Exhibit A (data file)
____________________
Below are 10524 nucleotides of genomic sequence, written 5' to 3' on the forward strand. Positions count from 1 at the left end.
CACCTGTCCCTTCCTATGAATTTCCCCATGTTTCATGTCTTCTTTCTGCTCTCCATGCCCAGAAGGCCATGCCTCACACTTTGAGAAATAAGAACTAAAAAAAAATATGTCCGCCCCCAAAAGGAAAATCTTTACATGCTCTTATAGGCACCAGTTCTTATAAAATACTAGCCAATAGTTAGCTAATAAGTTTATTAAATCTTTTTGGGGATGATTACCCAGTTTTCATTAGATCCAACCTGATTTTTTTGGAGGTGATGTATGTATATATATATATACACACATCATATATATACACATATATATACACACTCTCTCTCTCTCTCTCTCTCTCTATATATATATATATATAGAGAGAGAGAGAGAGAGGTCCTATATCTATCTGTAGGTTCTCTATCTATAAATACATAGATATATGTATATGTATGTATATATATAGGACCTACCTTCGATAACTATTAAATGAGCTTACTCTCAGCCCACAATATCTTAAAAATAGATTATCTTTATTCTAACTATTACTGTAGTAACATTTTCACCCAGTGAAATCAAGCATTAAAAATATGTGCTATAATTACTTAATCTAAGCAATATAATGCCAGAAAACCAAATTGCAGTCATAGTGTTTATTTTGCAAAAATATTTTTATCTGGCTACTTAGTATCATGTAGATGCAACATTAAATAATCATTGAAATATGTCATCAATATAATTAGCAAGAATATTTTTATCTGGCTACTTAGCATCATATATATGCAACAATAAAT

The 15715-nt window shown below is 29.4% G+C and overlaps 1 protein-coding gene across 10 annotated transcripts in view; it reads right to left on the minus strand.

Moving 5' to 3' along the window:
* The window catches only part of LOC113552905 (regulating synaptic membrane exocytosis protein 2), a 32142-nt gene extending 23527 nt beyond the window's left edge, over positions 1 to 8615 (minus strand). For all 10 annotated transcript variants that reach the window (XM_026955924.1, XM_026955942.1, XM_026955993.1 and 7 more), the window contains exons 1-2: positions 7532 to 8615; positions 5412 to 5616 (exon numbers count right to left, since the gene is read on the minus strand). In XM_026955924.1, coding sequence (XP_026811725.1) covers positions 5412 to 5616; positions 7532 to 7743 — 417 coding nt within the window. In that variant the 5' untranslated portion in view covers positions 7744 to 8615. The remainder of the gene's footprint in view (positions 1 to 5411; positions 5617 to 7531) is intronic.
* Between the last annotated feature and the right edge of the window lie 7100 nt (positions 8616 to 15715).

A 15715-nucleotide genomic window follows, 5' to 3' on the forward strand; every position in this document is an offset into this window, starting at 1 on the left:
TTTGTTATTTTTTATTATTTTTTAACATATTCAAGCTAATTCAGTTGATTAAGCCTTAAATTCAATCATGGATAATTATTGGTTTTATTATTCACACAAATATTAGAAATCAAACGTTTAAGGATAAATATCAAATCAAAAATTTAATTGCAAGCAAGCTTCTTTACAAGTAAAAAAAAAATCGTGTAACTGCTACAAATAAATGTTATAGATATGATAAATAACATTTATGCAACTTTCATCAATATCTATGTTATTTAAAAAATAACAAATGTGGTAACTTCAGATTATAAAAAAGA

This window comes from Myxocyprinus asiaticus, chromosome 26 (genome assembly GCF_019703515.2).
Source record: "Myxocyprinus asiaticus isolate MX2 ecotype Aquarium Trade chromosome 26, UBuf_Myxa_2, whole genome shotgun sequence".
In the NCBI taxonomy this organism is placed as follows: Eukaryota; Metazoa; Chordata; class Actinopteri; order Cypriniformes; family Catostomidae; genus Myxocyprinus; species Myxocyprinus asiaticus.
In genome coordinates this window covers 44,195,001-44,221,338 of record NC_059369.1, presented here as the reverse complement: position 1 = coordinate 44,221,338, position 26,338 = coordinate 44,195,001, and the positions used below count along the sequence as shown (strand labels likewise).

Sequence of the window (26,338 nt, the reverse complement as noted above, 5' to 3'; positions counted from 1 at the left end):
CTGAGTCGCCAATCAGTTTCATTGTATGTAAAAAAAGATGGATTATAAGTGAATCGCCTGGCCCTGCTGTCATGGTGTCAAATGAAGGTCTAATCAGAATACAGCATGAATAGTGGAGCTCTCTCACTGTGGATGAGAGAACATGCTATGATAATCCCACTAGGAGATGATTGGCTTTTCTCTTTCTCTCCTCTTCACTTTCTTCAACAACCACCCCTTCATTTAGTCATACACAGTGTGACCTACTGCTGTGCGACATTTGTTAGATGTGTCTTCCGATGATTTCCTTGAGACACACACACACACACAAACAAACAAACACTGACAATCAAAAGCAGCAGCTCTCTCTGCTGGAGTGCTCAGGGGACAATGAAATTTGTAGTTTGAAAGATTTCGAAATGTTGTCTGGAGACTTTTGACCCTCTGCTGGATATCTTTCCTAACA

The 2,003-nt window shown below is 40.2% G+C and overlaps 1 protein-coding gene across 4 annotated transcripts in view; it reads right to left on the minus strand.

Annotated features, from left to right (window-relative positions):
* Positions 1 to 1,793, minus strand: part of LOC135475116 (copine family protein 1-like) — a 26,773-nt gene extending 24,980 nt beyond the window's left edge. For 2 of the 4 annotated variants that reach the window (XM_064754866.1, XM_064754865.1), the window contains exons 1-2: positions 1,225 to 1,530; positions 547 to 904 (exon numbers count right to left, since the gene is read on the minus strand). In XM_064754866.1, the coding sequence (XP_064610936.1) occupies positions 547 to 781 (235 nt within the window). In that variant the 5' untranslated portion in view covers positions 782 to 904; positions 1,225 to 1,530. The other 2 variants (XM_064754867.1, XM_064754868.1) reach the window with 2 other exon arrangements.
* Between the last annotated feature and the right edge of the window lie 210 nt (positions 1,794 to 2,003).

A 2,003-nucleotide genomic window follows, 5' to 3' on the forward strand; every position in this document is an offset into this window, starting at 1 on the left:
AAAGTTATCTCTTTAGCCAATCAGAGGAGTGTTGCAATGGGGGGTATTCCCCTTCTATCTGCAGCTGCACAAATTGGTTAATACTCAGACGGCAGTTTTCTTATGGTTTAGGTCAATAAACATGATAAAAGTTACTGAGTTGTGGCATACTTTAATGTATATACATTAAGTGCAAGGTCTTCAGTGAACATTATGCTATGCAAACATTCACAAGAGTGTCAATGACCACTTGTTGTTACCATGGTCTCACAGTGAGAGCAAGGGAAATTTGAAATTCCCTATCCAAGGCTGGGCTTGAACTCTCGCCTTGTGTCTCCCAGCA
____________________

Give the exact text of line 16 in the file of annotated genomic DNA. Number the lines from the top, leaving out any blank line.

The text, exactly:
Annotated features, from left to right (window-relative positions):